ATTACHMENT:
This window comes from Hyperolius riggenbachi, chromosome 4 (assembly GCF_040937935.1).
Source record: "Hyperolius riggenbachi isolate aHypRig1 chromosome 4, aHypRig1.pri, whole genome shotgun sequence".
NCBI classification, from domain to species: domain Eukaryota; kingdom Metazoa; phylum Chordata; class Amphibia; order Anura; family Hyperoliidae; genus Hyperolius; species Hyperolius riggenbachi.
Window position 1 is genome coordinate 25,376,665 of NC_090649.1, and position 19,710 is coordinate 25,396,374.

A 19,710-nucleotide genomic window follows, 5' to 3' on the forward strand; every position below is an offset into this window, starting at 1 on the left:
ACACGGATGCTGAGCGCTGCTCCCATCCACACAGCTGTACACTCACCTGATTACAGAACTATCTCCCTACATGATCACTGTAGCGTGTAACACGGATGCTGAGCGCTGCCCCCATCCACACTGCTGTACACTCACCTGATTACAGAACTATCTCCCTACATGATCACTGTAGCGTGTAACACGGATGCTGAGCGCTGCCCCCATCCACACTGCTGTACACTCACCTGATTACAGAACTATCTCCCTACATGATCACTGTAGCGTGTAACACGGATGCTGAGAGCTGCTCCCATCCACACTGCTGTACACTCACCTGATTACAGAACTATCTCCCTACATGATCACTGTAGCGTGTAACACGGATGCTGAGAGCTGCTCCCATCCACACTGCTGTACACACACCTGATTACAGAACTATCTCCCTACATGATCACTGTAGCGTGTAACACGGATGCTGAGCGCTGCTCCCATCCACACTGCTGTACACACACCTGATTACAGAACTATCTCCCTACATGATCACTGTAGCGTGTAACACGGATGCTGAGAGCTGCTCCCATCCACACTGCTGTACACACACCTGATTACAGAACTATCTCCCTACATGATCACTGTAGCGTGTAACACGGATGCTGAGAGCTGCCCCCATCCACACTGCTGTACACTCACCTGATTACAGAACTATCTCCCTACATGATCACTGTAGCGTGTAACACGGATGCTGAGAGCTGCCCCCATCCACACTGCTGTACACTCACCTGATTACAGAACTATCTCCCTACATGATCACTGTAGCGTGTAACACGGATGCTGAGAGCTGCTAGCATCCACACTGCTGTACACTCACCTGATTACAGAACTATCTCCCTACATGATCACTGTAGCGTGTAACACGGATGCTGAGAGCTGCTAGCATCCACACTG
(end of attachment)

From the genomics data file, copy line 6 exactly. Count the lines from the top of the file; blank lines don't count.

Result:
ACACGGATGCTGAGCGCTGCTCCCATCCACACAGCTGTACACTCACCTGATTACAGAACTATCTCCCTACATGATCACTGTAGCGTGTAACACGGATGCTGAGCGCTGCCCCCATCCACACTGCTGTACACTCACCTGATTACAGAACTATCTCCCTACATGATCACTGTAGCGTGTAACACGGATGCTGAGCGCTGCCCCCATCCACACTGCTGTACACTCACCTGATTACAGAACTATCTCCCTACATGATCACTGTAGCGTGTAACACGGATGCTGAGAGCTGCTCCCATCCACACTGCTGTACACTCACCTGATTACAGAACTATCTCCCTACATGATCACTGTAGCGTGTAACACGGATGCTGAGAGCTGCTCCCATCCACACTGCTGTACACACACCTGATTACAGAACTATCTCCCTACATGATCACTGTAGCGTGTAACACGGATGCTGAGCGCTGCTCCCATCCACACTGCTGTACACACACCTGATTACAGAACTATCTCCCTACATGATCACTGTAGCGTGTAACACGGATGCTGAGAGCTGCTCCCATCCACACTGCTGTACACACACCTGATTACAGAACTATCTCCCTACATGATCACTGTAGCGTGTAACACGGATGCTGAGAGCTGCCCCCATCCACACTGCTGTACACTCACCTGATTACAGAACTATCTCCCTACATGATCACTGTAGCGTGTAACACGGATGCTGAGAGCTGCCCCCATCCACACTGCTGTACACTCACCTGATTACAGAACTATCTCCCTACATGATCACTGTAGCGTGTAACACGGATGCTGAGAGCTGCTAGCATCCACACTGCTGTACACTCACCTGATTACAGAACTATCTCCCTACATGATCACTGTAGCGTGTAACACGGATGCTGAGAGCTGCTAGCATCCACACTG